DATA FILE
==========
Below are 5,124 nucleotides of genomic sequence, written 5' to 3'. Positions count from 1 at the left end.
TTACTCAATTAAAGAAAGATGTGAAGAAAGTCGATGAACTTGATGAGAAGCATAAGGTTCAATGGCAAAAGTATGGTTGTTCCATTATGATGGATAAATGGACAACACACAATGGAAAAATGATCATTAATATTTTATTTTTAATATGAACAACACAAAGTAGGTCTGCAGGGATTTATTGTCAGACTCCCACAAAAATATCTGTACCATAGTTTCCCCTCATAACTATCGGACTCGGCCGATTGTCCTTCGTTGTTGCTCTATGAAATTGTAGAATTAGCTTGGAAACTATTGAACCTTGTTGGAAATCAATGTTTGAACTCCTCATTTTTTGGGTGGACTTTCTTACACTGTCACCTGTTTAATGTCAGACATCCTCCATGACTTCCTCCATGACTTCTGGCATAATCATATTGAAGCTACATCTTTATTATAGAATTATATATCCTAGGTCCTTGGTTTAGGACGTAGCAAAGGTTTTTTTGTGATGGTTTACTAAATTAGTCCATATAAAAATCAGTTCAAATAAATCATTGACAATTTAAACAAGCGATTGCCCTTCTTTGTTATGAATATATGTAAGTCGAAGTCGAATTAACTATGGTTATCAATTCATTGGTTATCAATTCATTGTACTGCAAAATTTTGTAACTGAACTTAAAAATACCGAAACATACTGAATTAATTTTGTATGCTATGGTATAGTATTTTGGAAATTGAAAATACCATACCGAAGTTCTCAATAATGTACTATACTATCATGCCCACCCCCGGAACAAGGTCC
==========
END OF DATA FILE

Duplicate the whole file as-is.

Below are 5,124 nucleotides of genomic sequence, written 5' to 3'. Positions count from 1 at the left end.
TTACTCAATTAAAGAAAGATGTGAAGAAAGTCGATGAACTTGATGAGAAGCATAAGGTTCAATGGCAAAAGTATGGTTGTTCCATTATGATGGATAAATGGACAACACACAATGGAAAAATGATCATTAATATTTTATTTTTAATATGAACAACACAAAGTAGGTCTGCAGGGATTTATTGTCAGACTCCCACAAAAATATCTGTACCATAGTTTCCCCTCATAACTATCGGACTCGGCCGATTGTCCTTCGTTGTTGCTCTATGAAATTGTAGAATTAGCTTGGAAACTATTGAACCTTGTTGGAAATCAATGTTTGAACTCCTCATTTTTTGGGTGGACTTTCTTACACTGTCACCTGTTTAATGTCAGACATCCTCCATGACTTCCTCCATGACTTCTGGCATAATCATATTGAAGCTACATCTTTATTATAGAATTATATATCCTAGGTCCTTGGTTTAGGACGTAGCAAAGGTTTTTTTGTGATGGTTTACTAAATTAGTCCATATAAAAATCAGTTCAAATAAATCATTGACAATTTAAACAAGCGATTGCCCTTCTTTGTTATGAATATATGTAAGTCGAAGTCGAATTAACTATGGTTATCAATTCATTGGTTATCAATTCATTGTACTGCAAAATTTTGTAACTGAACTTAAAAATACCGAAACATACTGAATTAATTTTGTATGCTATGGTATAGTATTTTGGAAATTGAAAATACCATACCGAAGTTCTCAATAATGTACTATACTATCATGCCCACCCCCGGAACAAGGTCC